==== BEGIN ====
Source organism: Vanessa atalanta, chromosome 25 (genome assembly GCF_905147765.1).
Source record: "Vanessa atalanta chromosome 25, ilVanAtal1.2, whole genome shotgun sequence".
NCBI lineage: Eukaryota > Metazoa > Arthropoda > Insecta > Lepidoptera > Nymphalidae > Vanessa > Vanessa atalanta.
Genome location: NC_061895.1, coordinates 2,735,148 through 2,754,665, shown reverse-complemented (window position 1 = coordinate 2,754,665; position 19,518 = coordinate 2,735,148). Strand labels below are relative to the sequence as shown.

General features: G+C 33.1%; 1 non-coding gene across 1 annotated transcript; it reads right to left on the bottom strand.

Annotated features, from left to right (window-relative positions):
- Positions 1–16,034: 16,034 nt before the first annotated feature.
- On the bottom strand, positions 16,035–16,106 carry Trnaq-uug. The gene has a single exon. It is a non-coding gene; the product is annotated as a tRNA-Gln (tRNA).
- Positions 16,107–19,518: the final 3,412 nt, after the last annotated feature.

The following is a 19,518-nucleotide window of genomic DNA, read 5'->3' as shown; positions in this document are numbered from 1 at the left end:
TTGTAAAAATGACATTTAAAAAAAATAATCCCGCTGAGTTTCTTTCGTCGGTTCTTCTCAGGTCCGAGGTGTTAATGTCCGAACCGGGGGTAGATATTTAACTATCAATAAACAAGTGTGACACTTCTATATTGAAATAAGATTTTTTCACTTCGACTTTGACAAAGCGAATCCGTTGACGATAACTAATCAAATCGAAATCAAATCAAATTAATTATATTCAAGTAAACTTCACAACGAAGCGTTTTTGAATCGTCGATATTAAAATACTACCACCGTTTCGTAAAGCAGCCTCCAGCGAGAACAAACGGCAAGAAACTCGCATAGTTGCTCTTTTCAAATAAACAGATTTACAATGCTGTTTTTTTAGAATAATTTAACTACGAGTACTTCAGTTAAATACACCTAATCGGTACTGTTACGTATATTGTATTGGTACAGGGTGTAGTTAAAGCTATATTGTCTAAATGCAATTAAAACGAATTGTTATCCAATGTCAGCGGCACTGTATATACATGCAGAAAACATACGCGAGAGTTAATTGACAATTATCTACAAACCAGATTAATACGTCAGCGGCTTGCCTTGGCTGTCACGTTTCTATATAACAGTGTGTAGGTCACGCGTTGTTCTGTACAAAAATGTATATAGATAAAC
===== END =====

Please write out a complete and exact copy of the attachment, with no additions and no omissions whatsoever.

Source organism: Vanessa atalanta, chromosome 25 (genome assembly GCF_905147765.1).
Source record: "Vanessa atalanta chromosome 25, ilVanAtal1.2, whole genome shotgun sequence".
NCBI lineage: Eukaryota > Metazoa > Arthropoda > Insecta > Lepidoptera > Nymphalidae > Vanessa > Vanessa atalanta.
Genome location: NC_061895.1, coordinates 2,735,148 through 2,754,665, shown reverse-complemented (window position 1 = coordinate 2,754,665; position 19,518 = coordinate 2,735,148). Strand labels below are relative to the sequence as shown.

General features: G+C 33.1%; 1 non-coding gene across 1 annotated transcript; it reads right to left on the bottom strand.

Annotated features, from left to right (window-relative positions):
- Positions 1–16,034: 16,034 nt before the first annotated feature.
- On the bottom strand, positions 16,035–16,106 carry Trnaq-uug. The gene has a single exon. It is a non-coding gene; the product is annotated as a tRNA-Gln (tRNA).
- Positions 16,107–19,518: the final 3,412 nt, after the last annotated feature.

The following is a 19,518-nucleotide window of genomic DNA, read 5'->3' as shown; positions in this document are numbered from 1 at the left end:
TTGTAAAAATGACATTTAAAAAAAATAATCCCGCTGAGTTTCTTTCGTCGGTTCTTCTCAGGTCCGAGGTGTTAATGTCCGAACCGGGGGTAGATATTTAACTATCAATAAACAAGTGTGACACTTCTATATTGAAATAAGATTTTTTCACTTCGACTTTGACAAAGCGAATCCGTTGACGATAACTAATCAAATCGAAATCAAATCAAATTAATTATATTCAAGTAAACTTCACAACGAAGCGTTTTTGAATCGTCGATATTAAAATACTACCACCGTTTCGTAAAGCAGCCTCCAGCGAGAACAAACGGCAAGAAACTCGCATAGTTGCTCTTTTCAAATAAACAGATTTACAATGCTGTTTTTTTAGAATAATTTAACTACGAGTACTTCAGTTAAATACACCTAATCGGTACTGTTACGTATATTGTATTGGTACAGGGTGTAGTTAAAGCTATATTGTCTAAATGCAATTAAAACGAATTGTTATCCAATGTCAGCGGCACTGTATATACATGCAGAAAACATACGCGAGAGTTAATTGACAATTATCTACAAACCAGATTAATACGTCAGCGGCTTGCCTTGGCTGTCACGTTTCTATATAACAGTGTGTAGGTCACGCGTTGTTCTGTACAAAAATGTATATAGATAAAC